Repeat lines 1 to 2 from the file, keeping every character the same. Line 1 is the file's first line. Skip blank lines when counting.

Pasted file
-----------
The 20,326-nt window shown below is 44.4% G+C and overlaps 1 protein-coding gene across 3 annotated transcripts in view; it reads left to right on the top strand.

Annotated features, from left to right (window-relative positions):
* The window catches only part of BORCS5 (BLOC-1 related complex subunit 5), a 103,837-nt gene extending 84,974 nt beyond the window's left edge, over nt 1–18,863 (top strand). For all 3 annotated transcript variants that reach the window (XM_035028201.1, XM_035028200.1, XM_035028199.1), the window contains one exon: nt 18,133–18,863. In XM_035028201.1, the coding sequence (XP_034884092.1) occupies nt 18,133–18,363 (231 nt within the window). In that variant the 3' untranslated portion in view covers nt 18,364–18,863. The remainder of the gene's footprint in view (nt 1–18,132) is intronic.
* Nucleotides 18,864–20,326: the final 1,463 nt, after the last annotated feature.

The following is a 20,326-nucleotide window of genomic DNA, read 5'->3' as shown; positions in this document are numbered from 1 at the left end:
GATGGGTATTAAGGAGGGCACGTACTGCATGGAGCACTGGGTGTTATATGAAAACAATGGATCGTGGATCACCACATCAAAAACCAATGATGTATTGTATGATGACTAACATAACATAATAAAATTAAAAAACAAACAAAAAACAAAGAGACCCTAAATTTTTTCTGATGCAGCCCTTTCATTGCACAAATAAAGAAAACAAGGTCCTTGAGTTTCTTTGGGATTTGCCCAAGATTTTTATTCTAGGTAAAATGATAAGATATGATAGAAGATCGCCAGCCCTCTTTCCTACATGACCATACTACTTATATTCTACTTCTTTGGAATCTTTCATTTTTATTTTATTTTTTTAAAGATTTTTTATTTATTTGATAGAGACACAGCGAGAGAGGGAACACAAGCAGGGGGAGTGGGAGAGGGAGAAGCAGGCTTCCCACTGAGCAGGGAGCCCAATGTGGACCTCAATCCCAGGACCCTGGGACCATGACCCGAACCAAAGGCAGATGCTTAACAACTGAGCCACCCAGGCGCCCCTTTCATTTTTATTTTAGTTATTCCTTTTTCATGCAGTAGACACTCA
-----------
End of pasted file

The 20,326-nt window shown below is 44.4% G+C and overlaps 1 protein-coding gene across 3 annotated transcripts in view; it reads left to right on the top strand.

Annotated features, from left to right (window-relative positions):